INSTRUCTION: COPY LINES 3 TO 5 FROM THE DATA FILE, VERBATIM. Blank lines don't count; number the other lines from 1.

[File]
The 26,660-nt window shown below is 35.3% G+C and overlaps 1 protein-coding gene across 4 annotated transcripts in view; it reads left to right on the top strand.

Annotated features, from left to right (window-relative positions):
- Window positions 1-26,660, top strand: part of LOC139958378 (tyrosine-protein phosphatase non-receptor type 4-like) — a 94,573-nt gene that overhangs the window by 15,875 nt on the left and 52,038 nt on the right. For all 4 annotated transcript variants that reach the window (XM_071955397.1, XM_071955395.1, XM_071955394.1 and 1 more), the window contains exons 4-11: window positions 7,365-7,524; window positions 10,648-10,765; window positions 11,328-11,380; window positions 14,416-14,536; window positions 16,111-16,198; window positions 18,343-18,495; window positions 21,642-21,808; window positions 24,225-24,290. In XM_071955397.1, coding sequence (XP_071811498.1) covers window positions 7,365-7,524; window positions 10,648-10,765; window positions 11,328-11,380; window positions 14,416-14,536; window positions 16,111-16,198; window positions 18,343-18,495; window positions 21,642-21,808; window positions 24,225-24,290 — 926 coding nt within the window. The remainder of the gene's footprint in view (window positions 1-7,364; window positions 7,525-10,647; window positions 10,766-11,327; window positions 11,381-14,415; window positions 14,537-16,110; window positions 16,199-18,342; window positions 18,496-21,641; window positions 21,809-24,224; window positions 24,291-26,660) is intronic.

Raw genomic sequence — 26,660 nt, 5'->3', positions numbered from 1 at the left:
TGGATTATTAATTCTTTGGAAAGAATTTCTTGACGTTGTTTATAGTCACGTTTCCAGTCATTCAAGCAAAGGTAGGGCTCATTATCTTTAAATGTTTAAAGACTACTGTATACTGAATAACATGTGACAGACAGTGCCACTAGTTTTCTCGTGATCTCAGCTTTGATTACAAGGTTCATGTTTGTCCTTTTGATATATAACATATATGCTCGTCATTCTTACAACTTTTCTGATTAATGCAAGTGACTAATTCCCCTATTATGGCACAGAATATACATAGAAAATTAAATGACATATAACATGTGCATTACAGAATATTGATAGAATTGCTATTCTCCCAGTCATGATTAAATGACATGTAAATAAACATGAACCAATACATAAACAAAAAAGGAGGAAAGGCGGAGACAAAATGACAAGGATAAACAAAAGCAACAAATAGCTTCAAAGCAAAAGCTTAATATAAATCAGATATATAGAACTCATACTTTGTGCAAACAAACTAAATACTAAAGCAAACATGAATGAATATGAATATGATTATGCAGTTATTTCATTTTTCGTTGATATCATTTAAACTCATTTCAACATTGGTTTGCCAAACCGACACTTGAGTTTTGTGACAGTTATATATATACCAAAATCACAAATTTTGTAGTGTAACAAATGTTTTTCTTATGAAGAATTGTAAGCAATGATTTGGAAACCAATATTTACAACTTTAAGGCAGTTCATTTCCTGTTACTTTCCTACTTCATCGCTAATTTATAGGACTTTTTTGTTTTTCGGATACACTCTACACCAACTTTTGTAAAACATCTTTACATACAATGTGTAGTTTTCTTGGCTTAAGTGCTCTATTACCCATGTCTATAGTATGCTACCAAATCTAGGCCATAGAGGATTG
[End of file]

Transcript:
- Window positions 1-26,660, top strand: part of LOC139958378 (tyrosine-protein phosphatase non-receptor type 4-like) — a 94,573-nt gene that overhangs the window by 15,875 nt on the left and 52,038 nt on the right. For all 4 annotated transcript variants that reach the window (XM_071955397.1, XM_071955395.1, XM_071955394.1 and 1 more), the window contains exons 4-11: window positions 7,365-7,524; window positions 10,648-10,765; window positions 11,328-11,380; window positions 14,416-14,536; window positions 16,111-16,198; window positions 18,343-18,495; window positions 21,642-21,808; window positions 24,225-24,290. In XM_071955397.1, coding sequence (XP_071811498.1) covers window positions 7,365-7,524; window positions 10,648-10,765; window positions 11,328-11,380; window positions 14,416-14,536; window positions 16,111-16,198; window positions 18,343-18,495; window positions 21,642-21,808; window positions 24,225-24,290 — 926 coding nt within the window. The remainder of the gene's footprint in view (window positions 1-7,364; window positions 7,525-10,647; window positions 10,766-11,327; window positions 11,381-14,415; window positions 14,537-16,110; window positions 16,199-18,342; window positions 18,496-21,641; window positions 21,809-24,224; window positions 24,291-26,660) is intronic.

Raw genomic sequence — 26,660 nt, 5'->3', positions numbered from 1 at the left:
TGGATTATTAATTCTTTGGAAAGAATTTCTTGACGTTGTTTATAGTCACGTTTCCAGTCATTCAAGCAAAGGTAGGGCTCATTATCTTTAAATGTTTAAAGACTACTGTATACTGAATAACATGTGACAGACAGTGCCACTAGTTTTCTCGTGATCTCAGCTTTGATTACAAGGTTCATGTTTGTCCTTTTGATATATAACATATATGCTCGTCATTCTTACAACTTTTCTGATTAATGCAAGTGACTAATTCCCCTATTATGGCACAGAATATACATAGAAAATTAAATGACATATAACATGTGCATTACAGAATATTGATAGAATTGCTATTCTCCCAGTCATGATTAAATGACATGTAAATAAACATGAACCAATACATAAACAAAAAAGGAGGAAAGGCGGAGACAAAATGACAAGGATAAACAAAAGCAACAAATAGCTTCAAAGCAAAAGCTTAATATAAATCAGATATATAGAACTCATACTTTGTGCAAACAAACTAAATACTAAAGCAAACATGAATGAATATGAATATGATTATGCAGTTATTTCATTTTTCGTTGATATCATTTAAACTCATTTCAACATTGGTTTGCCAAACCGACACTTGAGTTTTGTGACAGTTATATATATACCAAAATCACAAATTTTGTAGTGTAACAAATGTTTTTCTTATGAAGAATTGTAAGCAATGATTTGGAAACCAATATTTACAACTTTAAGGCAGTTCATTTCCTGTTACTTTCCTACTTCATCGCTAATTTATAGGACTTTTTTGTTTTTCGGATACACTCTACACCAACTTTTGTAAAACATCTTTACATACAATGTGTAGTTTTCTTGGCTTAAGTGCTCTATTACCCATGTCTATAGTATGCTACCAAATCTAGGCCATAGAGGATTG